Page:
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AstraZeneca and MSD share positive results for Lynparza in ovarian and pancreatic cancer trials

AstraZeneca has announced positive results for its drug Lynparza (olaparib) from trials in both ovarian and pancreatic cancer.

Dr Jose Baselga, AstraZeneca's executive vice-president, research & development oncology. Picture: AstraZeneca (11683103)
Dr Jose Baselga, AstraZeneca's executive vice-president, research & development oncology. Picture: AstraZeneca (11683103)

Presenting results from the phase III POLO trial at the 2019 American Society of Clinical Oncology (ASCO) annual meeting in Chicago, AstraZeneca and its collaborator MSD reported that the drug nearly doubled the amount of time patients lived without disease progression from germline BRCA-mutated metastatic pancreatic cancer from a median of 7.4 months compared to 3.8 for those on the placebo.

More than twice as many patients showed no disease progression at one year and two years.

José Baselga, AstraZeneca’s executive vice president, oncology R&D, said: “These unprecedented results raise new hope for patients that have seen little progress over a long period of time. From as early as six months after initiation, more than twice as many patients taking Lynparza lived without progression of their disease compared to those on placebo and we are now working with regulatory authorities to bring Lynparza to patients as quickly as possible.”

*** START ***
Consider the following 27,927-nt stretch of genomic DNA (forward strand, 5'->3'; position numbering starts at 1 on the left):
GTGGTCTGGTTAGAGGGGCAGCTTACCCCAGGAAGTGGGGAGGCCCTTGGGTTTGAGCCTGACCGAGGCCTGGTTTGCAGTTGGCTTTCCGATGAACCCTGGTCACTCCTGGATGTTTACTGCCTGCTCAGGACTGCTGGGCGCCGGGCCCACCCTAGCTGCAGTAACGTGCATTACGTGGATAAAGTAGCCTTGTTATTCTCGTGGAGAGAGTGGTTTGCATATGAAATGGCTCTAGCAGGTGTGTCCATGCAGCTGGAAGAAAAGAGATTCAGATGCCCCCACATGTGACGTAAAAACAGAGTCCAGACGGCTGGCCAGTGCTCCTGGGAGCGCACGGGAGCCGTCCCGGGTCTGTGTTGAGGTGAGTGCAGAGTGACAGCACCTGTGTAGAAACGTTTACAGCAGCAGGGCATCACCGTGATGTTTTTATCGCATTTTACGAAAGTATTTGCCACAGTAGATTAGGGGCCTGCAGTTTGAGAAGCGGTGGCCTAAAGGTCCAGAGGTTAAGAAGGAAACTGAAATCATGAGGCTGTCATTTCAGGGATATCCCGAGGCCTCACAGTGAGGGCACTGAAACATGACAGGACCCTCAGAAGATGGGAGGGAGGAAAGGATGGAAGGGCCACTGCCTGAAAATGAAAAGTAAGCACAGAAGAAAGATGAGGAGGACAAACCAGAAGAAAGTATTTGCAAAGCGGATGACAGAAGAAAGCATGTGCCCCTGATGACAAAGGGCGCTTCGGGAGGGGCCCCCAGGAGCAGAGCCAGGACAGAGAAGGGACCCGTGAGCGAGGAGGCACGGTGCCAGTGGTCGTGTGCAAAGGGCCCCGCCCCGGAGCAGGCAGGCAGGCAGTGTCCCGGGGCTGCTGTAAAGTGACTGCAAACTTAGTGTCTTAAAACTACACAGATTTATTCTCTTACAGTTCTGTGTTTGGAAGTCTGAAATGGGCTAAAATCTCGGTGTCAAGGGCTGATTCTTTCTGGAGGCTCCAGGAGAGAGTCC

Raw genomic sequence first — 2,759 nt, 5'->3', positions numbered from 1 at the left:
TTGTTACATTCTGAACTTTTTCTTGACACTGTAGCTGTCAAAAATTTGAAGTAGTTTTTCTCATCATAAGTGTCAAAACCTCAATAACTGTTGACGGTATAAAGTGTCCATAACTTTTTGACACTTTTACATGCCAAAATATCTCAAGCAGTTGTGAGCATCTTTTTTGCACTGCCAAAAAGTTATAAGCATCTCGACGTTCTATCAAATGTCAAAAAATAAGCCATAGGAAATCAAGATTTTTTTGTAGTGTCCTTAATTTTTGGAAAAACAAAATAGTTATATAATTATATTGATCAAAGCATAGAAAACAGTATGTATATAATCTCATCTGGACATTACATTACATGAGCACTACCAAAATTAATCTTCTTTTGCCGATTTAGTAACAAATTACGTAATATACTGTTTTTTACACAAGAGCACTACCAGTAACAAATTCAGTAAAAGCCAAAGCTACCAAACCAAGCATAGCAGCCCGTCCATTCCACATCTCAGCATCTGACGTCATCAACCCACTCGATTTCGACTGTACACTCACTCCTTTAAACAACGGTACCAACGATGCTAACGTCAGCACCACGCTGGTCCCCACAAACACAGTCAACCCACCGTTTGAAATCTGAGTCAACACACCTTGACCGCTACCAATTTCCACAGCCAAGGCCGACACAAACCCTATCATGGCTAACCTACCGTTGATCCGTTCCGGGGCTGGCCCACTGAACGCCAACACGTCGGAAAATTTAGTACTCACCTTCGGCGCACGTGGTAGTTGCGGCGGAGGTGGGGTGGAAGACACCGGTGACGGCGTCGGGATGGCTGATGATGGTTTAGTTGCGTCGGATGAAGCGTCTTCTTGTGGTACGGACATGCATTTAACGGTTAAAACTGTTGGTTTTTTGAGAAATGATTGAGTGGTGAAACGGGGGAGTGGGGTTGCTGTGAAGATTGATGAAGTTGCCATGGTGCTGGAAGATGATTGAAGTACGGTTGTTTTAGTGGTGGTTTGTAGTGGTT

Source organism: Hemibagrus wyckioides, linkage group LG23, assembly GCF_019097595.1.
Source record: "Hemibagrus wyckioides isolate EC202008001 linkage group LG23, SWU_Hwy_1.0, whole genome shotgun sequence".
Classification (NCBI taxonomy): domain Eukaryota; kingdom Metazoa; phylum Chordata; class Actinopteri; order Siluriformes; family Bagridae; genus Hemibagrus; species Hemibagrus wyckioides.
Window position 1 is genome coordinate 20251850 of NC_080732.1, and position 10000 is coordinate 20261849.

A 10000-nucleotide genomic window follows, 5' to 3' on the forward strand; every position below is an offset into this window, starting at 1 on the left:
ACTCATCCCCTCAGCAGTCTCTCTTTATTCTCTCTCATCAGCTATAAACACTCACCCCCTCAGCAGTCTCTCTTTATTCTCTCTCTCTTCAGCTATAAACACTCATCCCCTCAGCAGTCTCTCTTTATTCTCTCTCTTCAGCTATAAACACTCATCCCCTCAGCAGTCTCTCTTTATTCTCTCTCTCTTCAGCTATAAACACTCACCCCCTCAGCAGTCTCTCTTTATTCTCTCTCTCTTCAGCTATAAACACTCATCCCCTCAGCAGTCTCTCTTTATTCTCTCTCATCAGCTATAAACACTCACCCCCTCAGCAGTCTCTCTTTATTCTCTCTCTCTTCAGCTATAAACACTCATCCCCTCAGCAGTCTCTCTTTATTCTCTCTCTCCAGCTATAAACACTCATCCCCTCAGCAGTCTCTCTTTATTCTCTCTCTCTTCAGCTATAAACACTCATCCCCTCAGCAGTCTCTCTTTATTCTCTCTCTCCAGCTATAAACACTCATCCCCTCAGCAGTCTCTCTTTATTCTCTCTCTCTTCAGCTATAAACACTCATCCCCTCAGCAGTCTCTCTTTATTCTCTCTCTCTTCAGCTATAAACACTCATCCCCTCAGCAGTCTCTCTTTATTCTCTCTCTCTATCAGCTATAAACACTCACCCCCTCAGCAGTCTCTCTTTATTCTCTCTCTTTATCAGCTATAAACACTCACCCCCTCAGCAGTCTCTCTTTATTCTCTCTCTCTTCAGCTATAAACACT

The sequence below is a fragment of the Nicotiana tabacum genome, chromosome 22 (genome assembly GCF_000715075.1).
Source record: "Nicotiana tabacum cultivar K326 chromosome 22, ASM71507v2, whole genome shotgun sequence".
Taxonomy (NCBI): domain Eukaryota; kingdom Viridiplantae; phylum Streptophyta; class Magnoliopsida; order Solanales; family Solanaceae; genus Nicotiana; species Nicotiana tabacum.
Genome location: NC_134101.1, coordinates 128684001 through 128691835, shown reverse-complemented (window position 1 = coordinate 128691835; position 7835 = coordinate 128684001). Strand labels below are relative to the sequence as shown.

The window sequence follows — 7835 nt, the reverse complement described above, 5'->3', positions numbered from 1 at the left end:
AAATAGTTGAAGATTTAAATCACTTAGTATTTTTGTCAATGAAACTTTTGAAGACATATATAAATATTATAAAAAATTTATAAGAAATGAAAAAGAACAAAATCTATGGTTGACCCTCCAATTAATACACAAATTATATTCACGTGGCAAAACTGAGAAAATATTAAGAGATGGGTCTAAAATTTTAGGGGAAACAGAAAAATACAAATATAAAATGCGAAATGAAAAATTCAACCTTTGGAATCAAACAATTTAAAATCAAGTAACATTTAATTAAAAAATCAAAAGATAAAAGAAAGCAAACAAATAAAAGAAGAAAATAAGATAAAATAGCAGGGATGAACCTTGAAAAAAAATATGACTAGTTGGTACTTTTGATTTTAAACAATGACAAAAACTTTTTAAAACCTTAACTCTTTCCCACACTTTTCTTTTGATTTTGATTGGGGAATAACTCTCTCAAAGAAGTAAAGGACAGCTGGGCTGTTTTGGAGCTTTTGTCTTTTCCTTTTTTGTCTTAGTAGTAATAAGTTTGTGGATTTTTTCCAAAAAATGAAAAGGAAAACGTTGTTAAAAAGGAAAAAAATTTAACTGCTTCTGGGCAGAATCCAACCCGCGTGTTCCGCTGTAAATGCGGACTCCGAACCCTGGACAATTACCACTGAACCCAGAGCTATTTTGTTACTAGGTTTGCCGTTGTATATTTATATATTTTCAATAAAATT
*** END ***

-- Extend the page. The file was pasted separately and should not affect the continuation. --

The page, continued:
At the same conference, the companies reported that Lynparza achieved a 72 per cent objective response rate in patients with relapsed, germline BRCA-mutated advanced ovarian cancer. In the SOLO trial, it improved the median time patients lived without disease progression by more than four months compared to the physician’s choice of chemotherapy.

Dr Baselga said: “Lynparza provides a much-needed alternative and improvement over standard-of-care chemotherapy for patients with BRCA-mutated, advanced ovarian cancer. This is the fourth positive Phase II/III trial in advanced ovarian cancer for Lynparza, across multiple lines of therapy.”

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